For Immediate Release
August 17, 2010
Comptroller Announces Scholarships for South Texas Students;
Recognizes Local Governments for Financial Transparency
(HARLINGEN) — Texas Comptroller Susan Combs met with local officials and college leaders in Harlingen today to recognize achievements made in technical education and praise financial transparency efforts from local governments.
For this upcoming school year, the Comptroller awarded Texas State Technical College a total of $170,100 from the JET (Jobs and Education for Texans) Career and Technical Scholarship Fund, which provides tuition grants for students enrolled in approved training programs. The school will use the funds to award scholarships to students preparing for several high‐demand occupations where a certificate or an associate degree is a basic prerequisite. Similarly, South Texas College in McAllen received $78,253 in scholarship funds and Texas Southmost College in Brownsville received $41,568.
“Students in the Rio Grande Valley are among thousands benefiting from the Every Chance Funds to cover tuition, books and other basic expenses that could otherwise prevent them from earning certificates and degrees that will enable them to better provide for themselves and their families,” Combs said.
In March 2010, Combs awarded $500,000 in JET Launchpad Fund to South Texas College. These funds help develop, support or expand nonprofit programs that prepare low-income students for careers in high-demand technical occupations, such as welding, computer support, engineering technology, nursing and allied health professions.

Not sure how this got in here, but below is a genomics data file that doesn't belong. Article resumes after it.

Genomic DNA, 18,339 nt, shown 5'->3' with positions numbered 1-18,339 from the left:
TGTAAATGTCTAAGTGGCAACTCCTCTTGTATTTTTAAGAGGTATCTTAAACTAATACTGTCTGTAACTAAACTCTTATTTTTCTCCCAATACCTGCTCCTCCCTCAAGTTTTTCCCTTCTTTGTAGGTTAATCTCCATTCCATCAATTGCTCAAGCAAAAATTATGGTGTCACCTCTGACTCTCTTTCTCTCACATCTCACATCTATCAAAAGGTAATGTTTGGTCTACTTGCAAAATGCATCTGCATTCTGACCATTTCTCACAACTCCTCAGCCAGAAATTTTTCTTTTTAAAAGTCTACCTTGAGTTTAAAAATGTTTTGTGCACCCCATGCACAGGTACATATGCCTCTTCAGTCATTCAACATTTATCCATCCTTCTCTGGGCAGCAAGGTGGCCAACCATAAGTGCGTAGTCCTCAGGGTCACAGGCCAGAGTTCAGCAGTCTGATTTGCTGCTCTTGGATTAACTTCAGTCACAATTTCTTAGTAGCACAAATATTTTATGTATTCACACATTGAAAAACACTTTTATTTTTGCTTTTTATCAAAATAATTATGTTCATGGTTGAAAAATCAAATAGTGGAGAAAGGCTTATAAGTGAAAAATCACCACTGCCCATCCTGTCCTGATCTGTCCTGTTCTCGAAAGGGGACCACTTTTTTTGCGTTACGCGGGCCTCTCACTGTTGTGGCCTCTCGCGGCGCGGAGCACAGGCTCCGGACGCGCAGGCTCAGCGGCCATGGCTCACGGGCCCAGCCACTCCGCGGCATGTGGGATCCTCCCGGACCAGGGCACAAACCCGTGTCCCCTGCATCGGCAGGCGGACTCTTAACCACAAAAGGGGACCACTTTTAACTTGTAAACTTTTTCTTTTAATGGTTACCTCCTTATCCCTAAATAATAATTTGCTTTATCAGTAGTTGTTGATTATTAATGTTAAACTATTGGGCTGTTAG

Also in October 2009, two Launchpad grants were awarded to the Valley Initiative for Development and Advancement (VIDA). The Comptroller awarded $400,000 to serve the organization’s students in the Lower Rio Grande Valley, plus another $300,000 to Cameron County students. VIDA is a community based, non-profit 501c3 agency created in 1995 by community leaders of Valley Interfaith and private industry business leaders.VIDA empowers underserved residents of the Rio Grande Valley with the education and training tools needed to become self sufficient. The organization also fuels growth for existing employers and increases the recruitment of new investments to the area by developing a highly skilled work force.
For more information about scholarship and equipment grant Every Chance Funds, visit www.everychanceeverytexan.org/funds.
Regarding local government transparency efforts, Cameron County and the cities of Brownsville and Pharr received the gold designation in the Texas Comptroller Leadership Circle, while the city of Harlingen and the Brownsville Independent School District received a silver designation. The Leadership Circle program recognizes cities, counties, school districts and other local governments that have taken their first steps toward openness, shown progress or even exceeded transparency standards in providing online access to their expenses and revenue.
“We appreciate the work of these Lower Rio Grande Valley officials who shine a light on spending and ensure greater accountability to the taxpayers,” Combs said. “We’re opening financial records for public examination so taxpayers can see exactly where their money is going, promoting greater accountability and raising expectations for customer service and government transparency at all levels.”
Local governments receiving an award have opened their books to the public and provide clear, consistent pictures of spending with detailed information on how tax dollars are allocated and spent. These top-ranking entities provide information online in an easily accessible, user-friendly format with features that allow taxpayers to easily drill down for more detailed information.
For tips and a step-by-step guide to achieve local government transparency, as well as a complete list of local governments in the Texas Comptroller Leadership Circle sorted by city, county and school district, visit www.TexasTransparency.org/local/. New entities are typically added on a weekly basis.
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